When venturing onto the ice, remember the following ice safety tips:
• Never go onto the ice alone. A buddy may be able to call for help if you fall in. Also, never attempt to walk out onto the ice to rescue a friend because you will risk falling through the ice as well.
• Avoid alcoholic beverages while on the ice. Alcohol increases your chances for hypothermia, which is the rapid loss of body temperature.
• Always wear a life jacket or personal flotation device (PFD) over winter clothing. Life jackets can provide excellent flotation and protection from hypothermia.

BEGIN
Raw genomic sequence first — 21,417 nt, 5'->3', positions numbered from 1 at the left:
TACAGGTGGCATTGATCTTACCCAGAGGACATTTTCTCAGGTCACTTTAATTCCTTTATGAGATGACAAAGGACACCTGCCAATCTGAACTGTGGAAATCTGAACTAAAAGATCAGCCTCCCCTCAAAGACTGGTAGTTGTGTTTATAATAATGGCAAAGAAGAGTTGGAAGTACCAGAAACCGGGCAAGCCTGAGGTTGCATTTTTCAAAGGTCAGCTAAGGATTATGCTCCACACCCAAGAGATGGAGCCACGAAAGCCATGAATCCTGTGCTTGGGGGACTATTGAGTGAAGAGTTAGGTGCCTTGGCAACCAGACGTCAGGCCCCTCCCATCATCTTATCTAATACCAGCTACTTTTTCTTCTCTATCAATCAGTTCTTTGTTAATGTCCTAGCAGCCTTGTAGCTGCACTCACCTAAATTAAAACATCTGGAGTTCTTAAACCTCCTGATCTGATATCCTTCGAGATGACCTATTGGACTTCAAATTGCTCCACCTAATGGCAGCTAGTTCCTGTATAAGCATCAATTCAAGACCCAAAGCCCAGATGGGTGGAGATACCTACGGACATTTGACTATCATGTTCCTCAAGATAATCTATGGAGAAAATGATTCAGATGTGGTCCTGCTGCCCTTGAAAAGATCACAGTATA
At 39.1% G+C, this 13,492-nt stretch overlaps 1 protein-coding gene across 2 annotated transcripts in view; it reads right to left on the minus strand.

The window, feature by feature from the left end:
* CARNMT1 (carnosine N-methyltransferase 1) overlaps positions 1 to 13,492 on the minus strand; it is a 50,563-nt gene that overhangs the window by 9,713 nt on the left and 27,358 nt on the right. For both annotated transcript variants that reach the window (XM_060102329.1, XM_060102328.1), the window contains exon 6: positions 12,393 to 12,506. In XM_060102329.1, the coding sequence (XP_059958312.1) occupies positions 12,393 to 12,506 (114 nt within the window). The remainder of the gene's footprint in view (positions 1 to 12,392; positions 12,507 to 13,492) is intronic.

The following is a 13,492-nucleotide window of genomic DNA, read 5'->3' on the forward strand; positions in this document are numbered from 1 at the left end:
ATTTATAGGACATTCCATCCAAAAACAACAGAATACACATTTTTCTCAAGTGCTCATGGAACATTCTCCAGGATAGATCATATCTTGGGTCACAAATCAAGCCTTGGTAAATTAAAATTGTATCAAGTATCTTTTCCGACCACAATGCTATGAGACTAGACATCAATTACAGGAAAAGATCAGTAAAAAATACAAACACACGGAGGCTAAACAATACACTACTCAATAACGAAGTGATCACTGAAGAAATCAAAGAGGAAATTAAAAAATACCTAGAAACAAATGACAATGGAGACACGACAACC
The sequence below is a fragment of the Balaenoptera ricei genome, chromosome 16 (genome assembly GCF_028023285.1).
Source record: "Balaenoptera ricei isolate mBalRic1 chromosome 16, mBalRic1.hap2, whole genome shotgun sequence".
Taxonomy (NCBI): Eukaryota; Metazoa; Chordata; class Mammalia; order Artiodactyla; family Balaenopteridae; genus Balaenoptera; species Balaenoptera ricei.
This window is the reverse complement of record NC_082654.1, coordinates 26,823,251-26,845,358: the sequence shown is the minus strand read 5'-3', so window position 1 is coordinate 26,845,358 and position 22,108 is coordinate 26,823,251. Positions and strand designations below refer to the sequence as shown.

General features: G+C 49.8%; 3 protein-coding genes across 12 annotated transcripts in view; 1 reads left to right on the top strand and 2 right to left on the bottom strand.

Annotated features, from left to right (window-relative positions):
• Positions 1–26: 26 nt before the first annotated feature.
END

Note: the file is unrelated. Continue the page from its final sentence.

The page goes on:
• Assemble a personal safety kit. Always wear a safety kit on your body when going out onto the ice. Safety kits should include an ice pick (see video below), rope and a whistle to call for help.
• Always keep your pets on a leash. Never allow your dog to run out onto the ice and never walk your dog near a frozen lake or pond without a leash. If your dog falls through the ice, do not attempt a rescue. Go for help.
• Reach-Throw-Go. If you can’t reach the person from shore, throw them a flotation device or a rope. If you still can’t help the person quickly—go for help.
If you do fall through the ice, remember these tips:
• Do not panic. Try to remain calm to conserve as much energy as possible. Try to get your arms onto the ice and kick as hard as you can with your feet to help lift you onto the ice, and then roll to safety. If you can’t get out of the cold water by yourself, take appropriate actions to extend your survival time while waiting to be rescued.